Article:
Money matters

PUBLISHED : Friday, 19 November, 2004, 12:00am
UPDATED : Friday, 19 November, 2004, 12:00am

It May be a bit premature to count your chickens before they hatch or, for that matter, your lai see before Chinese New Year arrives.


However, now is always the right time to start saving and investing your money wisely.


Let's begin with saving.


I get very excited when the numbers in my little red Hang Seng Savings Account book increase. I take great pride in the fact that I have only withdrawn money a handful of times.


I am almost obsessive-compulsive about the number of digits that signify my wealth (or lack of).


Assuming that you do not suffer from similar symptoms, I would advise you to approach saving from a different perspective.


Set a goal and work towards attaining it step by step.


It's easiest to start off with a modest objective. For example, for every $100 you earn or receive, try to save at least $10. Then try to save $15 or $20. Soon you will find your savings - be they secured in a piggy bank or a bank account - rapidly increasing.


Alternatively, you can quantify your savings in terms of purchases. For example, if you are in the habit of buying sweets and snacks, try to restrict your purchases both in terms of quantity and frequency. Not only will this help boost your wallet, it will also improve your health.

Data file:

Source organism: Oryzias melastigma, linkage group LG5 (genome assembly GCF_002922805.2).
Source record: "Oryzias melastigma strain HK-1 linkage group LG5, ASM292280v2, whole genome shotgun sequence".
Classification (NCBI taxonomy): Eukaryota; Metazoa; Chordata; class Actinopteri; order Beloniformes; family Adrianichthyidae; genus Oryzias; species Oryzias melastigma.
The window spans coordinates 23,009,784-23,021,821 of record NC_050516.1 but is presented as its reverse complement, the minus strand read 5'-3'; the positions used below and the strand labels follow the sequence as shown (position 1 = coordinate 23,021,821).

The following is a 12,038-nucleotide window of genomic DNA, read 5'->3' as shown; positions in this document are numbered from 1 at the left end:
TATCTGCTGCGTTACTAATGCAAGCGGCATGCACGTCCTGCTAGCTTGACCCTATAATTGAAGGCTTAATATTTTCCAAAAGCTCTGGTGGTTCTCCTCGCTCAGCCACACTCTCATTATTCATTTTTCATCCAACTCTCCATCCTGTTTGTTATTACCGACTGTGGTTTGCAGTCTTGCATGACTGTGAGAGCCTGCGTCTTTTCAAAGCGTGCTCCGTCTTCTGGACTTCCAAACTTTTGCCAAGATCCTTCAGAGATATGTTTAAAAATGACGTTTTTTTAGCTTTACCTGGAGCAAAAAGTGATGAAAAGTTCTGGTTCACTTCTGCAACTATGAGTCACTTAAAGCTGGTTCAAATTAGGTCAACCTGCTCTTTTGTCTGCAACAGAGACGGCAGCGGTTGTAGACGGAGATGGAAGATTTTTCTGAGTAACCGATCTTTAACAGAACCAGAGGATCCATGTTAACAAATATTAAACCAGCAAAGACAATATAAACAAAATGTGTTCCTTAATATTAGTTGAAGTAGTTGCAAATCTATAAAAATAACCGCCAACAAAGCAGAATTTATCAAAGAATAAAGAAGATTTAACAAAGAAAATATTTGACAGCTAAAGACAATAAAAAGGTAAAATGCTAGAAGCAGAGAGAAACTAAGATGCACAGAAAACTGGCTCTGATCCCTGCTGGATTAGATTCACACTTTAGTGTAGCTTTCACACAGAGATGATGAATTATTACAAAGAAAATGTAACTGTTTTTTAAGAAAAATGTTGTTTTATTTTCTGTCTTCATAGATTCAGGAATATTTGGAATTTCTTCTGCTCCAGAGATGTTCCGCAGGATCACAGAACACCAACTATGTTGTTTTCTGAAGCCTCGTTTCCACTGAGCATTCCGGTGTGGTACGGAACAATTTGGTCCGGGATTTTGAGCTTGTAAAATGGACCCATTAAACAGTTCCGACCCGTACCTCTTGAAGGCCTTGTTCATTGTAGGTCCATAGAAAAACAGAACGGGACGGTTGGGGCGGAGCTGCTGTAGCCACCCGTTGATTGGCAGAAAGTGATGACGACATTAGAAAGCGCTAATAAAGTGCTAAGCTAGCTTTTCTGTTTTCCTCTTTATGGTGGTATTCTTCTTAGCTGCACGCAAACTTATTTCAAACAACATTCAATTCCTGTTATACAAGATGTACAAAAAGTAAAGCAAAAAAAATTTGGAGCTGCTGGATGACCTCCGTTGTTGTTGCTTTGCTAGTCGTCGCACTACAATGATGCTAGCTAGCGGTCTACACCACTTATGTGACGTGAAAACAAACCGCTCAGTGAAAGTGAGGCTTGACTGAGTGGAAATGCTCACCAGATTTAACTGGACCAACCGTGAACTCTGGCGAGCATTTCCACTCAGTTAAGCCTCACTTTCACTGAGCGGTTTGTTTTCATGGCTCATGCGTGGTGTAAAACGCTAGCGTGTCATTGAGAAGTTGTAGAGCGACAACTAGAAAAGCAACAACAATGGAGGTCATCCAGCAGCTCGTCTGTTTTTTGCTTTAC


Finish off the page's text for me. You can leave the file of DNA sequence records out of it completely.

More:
Once your savings reach a certain level, you can consider investing.


I am extremely conservative when it comes to financial matters. I don't take risks and I don't gamble. Nevertheless, given the rather low interest rates offered by savings accounts nowadays, there are better ways to earn money - or, at least, to keep up with inflation.


The most obvious route, as my father once explained, is to invest in reputable blue chips. A blue chip is basically stock from an established and financially sound company that has continuously demonstrated its ability to pay dividends despite economic uncertainty.


These dividends may be less than that of other companies but you pay a premium for security. If you aren't greedy, you can safely earn more than the ridiculously low interest paid by banks.


A word of advice though: it doesn't make sense - or cents - to spend money that you don't have today.


Ms Yeung is a student at the University of Pennsylvania.


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